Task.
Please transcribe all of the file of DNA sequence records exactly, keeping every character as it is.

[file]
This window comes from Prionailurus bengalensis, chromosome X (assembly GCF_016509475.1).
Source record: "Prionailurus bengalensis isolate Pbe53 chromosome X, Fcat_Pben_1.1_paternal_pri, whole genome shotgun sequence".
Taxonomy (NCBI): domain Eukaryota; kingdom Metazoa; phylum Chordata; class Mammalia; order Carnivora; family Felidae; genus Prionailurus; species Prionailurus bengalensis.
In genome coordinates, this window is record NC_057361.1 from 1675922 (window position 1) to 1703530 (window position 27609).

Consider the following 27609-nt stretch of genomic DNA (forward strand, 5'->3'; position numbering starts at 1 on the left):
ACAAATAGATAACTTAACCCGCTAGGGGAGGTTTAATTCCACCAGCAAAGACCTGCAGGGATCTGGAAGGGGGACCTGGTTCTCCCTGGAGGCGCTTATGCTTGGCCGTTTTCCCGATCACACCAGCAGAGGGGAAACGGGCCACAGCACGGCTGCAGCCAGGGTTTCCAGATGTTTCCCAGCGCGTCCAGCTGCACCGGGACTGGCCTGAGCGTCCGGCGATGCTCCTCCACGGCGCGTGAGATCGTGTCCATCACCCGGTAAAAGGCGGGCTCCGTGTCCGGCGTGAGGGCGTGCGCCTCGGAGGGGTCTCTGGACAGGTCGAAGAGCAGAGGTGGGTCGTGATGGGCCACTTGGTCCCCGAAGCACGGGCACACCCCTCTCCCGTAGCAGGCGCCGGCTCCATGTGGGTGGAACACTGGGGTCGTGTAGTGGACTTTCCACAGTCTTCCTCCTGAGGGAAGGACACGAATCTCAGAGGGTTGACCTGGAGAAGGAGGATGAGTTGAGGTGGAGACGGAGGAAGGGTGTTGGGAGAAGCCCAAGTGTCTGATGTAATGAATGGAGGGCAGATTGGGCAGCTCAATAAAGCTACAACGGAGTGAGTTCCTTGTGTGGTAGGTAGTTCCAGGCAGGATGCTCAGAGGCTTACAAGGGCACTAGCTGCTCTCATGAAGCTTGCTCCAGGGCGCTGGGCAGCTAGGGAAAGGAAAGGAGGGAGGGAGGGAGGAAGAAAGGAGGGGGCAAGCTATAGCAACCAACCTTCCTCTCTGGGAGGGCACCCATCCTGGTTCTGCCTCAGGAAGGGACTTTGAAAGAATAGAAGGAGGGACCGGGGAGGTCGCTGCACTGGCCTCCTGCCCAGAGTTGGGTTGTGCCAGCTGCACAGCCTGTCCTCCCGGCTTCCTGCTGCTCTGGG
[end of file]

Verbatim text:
This window comes from Prionailurus bengalensis, chromosome X (assembly GCF_016509475.1).
Source record: "Prionailurus bengalensis isolate Pbe53 chromosome X, Fcat_Pben_1.1_paternal_pri, whole genome shotgun sequence".
Taxonomy (NCBI): domain Eukaryota; kingdom Metazoa; phylum Chordata; class Mammalia; order Carnivora; family Felidae; genus Prionailurus; species Prionailurus bengalensis.
In genome coordinates, this window is record NC_057361.1 from 1675922 (window position 1) to 1703530 (window position 27609).

Consider the following 27609-nt stretch of genomic DNA (forward strand, 5'->3'; position numbering starts at 1 on the left):
ACAAATAGATAACTTAACCCGCTAGGGGAGGTTTAATTCCACCAGCAAAGACCTGCAGGGATCTGGAAGGGGGACCTGGTTCTCCCTGGAGGCGCTTATGCTTGGCCGTTTTCCCGATCACACCAGCAGAGGGGAAACGGGCCACAGCACGGCTGCAGCCAGGGTTTCCAGATGTTTCCCAGCGCGTCCAGCTGCACCGGGACTGGCCTGAGCGTCCGGCGATGCTCCTCCACGGCGCGTGAGATCGTGTCCATCACCCGGTAAAAGGCGGGCTCCGTGTCCGGCGTGAGGGCGTGCGCCTCGGAGGGGTCTCTGGACAGGTCGAAGAGCAGAGGTGGGTCGTGATGGGCCACTTGGTCCCCGAAGCACGGGCACACCCCTCTCCCGTAGCAGGCGCCGGCTCCATGTGGGTGGAACACTGGGGTCGTGTAGTGGACTTTCCACAGTCTTCCTCCTGAGGGAAGGACACGAATCTCAGAGGGTTGACCTGGAGAAGGAGGATGAGTTGAGGTGGAGACGGAGGAAGGGTGTTGGGAGAAGCCCAAGTGTCTGATGTAATGAATGGAGGGCAGATTGGGCAGCTCAATAAAGCTACAACGGAGTGAGTTCCTTGTGTGGTAGGTAGTTCCAGGCAGGATGCTCAGAGGCTTACAAGGGCACTAGCTGCTCTCATGAAGCTTGCTCCAGGGCGCTGGGCAGCTAGGGAAAGGAAAGGAGGGAGGGAGGGAGGAAGAAAGGAGGGGGCAAGCTATAGCAACCAACCTTCCTCTCTGGGAGGGCACCCATCCTGGTTCTGCCTCAGGAAGGGACTTTGAAAGAATAGAAGGAGGGACCGGGGAGGTCGCTGCACTGGCCTCCTGCCCAGAGTTGGGTTGTGCCAGCTGCACAGCCTGTCCTCCCGGCTTCCTGCTGCTCTGGG